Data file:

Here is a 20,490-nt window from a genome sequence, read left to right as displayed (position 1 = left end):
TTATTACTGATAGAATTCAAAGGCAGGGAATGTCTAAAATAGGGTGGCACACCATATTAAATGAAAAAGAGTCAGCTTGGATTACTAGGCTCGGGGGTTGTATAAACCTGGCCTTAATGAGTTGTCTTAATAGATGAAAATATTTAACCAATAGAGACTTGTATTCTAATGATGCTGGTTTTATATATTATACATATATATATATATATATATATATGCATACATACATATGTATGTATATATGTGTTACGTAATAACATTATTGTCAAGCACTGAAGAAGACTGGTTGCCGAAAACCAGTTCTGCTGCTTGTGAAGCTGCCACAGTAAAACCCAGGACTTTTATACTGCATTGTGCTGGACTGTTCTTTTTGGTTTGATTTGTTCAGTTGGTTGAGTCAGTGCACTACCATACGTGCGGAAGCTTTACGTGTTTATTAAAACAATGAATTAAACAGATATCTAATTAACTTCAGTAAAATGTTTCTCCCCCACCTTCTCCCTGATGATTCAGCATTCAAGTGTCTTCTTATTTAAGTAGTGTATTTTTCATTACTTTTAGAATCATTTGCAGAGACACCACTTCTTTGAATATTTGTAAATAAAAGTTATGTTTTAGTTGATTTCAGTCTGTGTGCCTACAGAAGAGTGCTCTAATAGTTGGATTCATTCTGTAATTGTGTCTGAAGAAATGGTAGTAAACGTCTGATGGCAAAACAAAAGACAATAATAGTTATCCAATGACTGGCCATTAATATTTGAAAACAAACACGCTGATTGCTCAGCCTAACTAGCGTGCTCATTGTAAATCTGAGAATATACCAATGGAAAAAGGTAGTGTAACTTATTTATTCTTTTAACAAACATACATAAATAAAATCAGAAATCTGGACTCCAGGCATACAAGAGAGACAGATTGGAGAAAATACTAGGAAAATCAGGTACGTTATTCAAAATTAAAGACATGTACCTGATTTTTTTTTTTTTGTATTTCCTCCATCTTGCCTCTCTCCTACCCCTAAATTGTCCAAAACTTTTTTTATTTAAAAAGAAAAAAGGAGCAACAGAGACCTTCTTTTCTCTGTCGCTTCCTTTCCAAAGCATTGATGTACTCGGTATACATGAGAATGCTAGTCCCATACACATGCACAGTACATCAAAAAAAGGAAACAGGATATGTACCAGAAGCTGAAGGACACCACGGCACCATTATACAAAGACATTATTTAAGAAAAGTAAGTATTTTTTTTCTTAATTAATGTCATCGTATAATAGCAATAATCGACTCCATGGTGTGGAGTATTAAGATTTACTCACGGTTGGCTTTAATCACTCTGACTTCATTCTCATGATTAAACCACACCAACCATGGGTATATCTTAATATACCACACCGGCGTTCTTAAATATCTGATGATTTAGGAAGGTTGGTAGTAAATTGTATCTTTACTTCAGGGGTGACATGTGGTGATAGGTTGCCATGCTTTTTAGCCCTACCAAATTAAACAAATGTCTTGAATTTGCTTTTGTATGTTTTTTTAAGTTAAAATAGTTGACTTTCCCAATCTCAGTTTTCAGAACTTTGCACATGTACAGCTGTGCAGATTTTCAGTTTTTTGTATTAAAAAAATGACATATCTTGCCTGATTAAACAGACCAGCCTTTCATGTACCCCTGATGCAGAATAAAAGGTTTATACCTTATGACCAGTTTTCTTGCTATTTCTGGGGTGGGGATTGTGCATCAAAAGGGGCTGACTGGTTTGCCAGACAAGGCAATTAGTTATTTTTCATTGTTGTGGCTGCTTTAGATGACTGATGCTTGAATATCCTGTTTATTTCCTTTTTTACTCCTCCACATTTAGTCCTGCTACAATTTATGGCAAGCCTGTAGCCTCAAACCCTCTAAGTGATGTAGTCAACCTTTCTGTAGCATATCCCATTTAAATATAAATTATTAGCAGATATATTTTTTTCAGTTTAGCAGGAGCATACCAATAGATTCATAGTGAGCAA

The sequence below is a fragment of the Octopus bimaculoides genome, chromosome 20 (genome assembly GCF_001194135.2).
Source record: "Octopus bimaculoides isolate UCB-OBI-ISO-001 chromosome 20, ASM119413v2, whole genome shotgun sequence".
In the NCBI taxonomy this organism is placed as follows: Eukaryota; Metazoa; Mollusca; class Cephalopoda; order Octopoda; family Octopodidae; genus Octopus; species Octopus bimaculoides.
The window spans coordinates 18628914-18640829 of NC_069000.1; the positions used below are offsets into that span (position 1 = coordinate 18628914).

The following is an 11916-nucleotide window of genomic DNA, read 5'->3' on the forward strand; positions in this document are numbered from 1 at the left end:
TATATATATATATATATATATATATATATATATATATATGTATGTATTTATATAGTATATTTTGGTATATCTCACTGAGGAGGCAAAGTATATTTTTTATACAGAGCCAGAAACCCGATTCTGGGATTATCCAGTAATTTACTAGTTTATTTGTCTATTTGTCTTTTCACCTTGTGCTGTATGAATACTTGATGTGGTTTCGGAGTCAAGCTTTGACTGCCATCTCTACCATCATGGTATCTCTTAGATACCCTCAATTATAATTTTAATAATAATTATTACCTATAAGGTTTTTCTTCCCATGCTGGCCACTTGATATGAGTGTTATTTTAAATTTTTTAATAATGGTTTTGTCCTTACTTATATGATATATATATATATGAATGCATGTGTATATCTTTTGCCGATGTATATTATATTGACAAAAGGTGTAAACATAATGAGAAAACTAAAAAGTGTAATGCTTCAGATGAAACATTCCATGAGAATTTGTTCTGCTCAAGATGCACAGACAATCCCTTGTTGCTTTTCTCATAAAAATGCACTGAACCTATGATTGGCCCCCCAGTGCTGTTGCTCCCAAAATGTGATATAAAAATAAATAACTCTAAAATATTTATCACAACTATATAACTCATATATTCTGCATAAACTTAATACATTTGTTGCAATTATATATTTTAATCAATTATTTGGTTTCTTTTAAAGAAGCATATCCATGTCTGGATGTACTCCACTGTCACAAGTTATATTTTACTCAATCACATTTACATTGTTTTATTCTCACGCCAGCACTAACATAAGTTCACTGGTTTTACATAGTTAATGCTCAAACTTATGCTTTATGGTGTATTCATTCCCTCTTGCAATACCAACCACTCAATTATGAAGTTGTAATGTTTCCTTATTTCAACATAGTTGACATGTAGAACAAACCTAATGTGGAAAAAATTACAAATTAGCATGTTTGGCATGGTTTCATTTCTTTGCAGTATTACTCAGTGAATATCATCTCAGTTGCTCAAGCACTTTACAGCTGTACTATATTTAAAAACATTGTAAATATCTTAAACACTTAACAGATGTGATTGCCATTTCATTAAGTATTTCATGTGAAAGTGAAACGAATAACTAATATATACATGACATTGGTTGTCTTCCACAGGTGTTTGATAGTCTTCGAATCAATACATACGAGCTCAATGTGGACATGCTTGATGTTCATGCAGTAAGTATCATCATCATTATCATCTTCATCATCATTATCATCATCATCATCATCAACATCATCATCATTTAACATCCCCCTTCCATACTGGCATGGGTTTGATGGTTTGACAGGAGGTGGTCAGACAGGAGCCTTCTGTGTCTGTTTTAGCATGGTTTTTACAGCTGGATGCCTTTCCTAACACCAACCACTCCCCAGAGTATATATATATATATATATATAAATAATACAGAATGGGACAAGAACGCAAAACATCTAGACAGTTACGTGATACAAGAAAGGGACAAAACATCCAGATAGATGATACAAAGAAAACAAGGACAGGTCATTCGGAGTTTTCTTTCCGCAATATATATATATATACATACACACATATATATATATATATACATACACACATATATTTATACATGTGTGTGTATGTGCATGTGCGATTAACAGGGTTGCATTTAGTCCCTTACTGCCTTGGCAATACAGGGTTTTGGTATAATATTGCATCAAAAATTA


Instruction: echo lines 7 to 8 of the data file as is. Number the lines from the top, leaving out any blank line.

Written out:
The following is an 11916-nucleotide window of genomic DNA, read 5'->3' on the forward strand; positions in this document are numbered from 1 at the left end:
TATATATATATATATATATATATATATATATATATATATGTATGTATTTATATAGTATATTTTGGTATATCTCACTGAGGAGGCAAAGTATATTTTTTATACAGAGCCAGAAACCCGATTCTGGGATTATCCAGTAATTTACTAGTTTATTTGTCTATTTGTCTTTTCACCTTGTGCTGTATGAATACTTGATGTGGTTTCGGAGTCAAGCTTTGACTGCCATCTCTACCATCATGGTATCTCTTAGATACCCTCAATTATAATTTTAATAATAATTATTACCTATAAGGTTTTTCTTCCCATGCTGGCCACTTGATATGAGTGTTATTTTAAATTTTTTAATAATGGTTTTGTCCTTACTTATATGATATATATATATATGAATGCATGTGTATATCTTTTGCCGATGTATATTATATTGACAAAAGGTGTAAACATAATGAGAAAACTAAAAAGTGTAATGCTTCAGATGAAACATTCCATGAGAATTTGTTCTGCTCAAGATGCACAGACAATCCCTTGTTGCTTTTCTCATAAAAATGCACTGAACCTATGATTGGCCCCCCAGTGCTGTTGCTCCCAAAATGTGATATAAAAATAAATAACTCTAAAATATTTATCACAACTATATAACTCATATATTCTGCATAAACTTAATACATTTGTTGCAATTATATATTTTAATCAATTATTTGGTTTCTTTTAAAGAAGCATATCCATGTCTGGATGTACTCCACTGTCACAAGTTATATTTTACTCAATCACATTTACATTGTTTTATTCTCACGCCAGCACTAACATAAGTTCACTGGTTTTACATAGTTAATGCTCAAACTTATGCTTTATGGTGTATTCATTCCCTCTTGCAATACCAACCACTCAATTATGAAGTTGTAATGTTTCCTTATTTCAACATAGTTGACATGTAGAACAAACCTAATGTGGAAAAAATTACAAATTAGCATGTTTGGCATGGTTTCATTTCTTTGCAGTATTACTCAGTGAATATCATCTCAGTTGCTCAAGCACTTTACAGCTGTACTATATTTAAAAACATTGTAAATATCTTAAACACTTAACAGATGTGATTGCCATTTCATTAAGTATTTCATGTGAAAGTGAAACGAATAACTAATATATACATGACATTGGTTGTCTTCCACAGGTGTTTGATAGTCTTCGAATCAATACATACGAGCTCAATGTGGACATGCTTGATGTTCATGCAGTAAGTATCATCATCATTATCATCTTCATCATCATTATCATCATCATCATCATCAACATCATCATCATTTAACATCCCCCTTCCATACTGGCATGGGTTTGATGGTTTGACAGGAGGTGGTCAGACAGGAGCCTTCTGTGTCTGTTTTAGCATGGTTTTTACAGCTGGATGCCTTTCCTAACACCAACCACTCCCCAGAGTATATATATATATATATATATAAATAATACAGAATGGGACAAGAACGCAAAACATCTAGACAGTTACGTGATACAAGAAAGGGACAAAACATCCAGATAGATGATACAAAGAAAACAAGGACAGGTCATTCGGAGTTTTCTTTCCGCAATATATATATATATACATACACACATATATATATATATATACATACACACATATATTTATACATGTGTGTGTATGTGCATGTGCGATTAACAGGGTTGCATTTAGTCCCTTACTGCCTTGGCAATACAGGGTTTTGGTATAATATTGCATCAAAAATTA